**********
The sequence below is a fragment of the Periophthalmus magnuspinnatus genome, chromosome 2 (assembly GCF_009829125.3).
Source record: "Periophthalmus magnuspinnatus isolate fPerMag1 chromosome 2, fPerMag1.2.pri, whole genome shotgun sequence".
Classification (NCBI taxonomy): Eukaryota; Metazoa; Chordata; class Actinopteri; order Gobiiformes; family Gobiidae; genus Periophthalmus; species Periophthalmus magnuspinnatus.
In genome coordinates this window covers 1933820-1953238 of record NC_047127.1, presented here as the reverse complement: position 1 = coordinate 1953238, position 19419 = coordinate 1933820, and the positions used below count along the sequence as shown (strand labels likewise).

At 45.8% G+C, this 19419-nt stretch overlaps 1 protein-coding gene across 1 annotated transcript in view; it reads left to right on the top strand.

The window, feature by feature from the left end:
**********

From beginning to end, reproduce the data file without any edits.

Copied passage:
The sequence below is a fragment of the Periophthalmus magnuspinnatus genome, chromosome 2 (assembly GCF_009829125.3).
Source record: "Periophthalmus magnuspinnatus isolate fPerMag1 chromosome 2, fPerMag1.2.pri, whole genome shotgun sequence".
Classification (NCBI taxonomy): Eukaryota; Metazoa; Chordata; class Actinopteri; order Gobiiformes; family Gobiidae; genus Periophthalmus; species Periophthalmus magnuspinnatus.
In genome coordinates this window covers 1933820-1953238 of record NC_047127.1, presented here as the reverse complement: position 1 = coordinate 1953238, position 19419 = coordinate 1933820, and the positions used below count along the sequence as shown (strand labels likewise).

At 45.8% G+C, this 19419-nt stretch overlaps 1 protein-coding gene across 1 annotated transcript in view; it reads left to right on the top strand.

The window, feature by feature from the left end: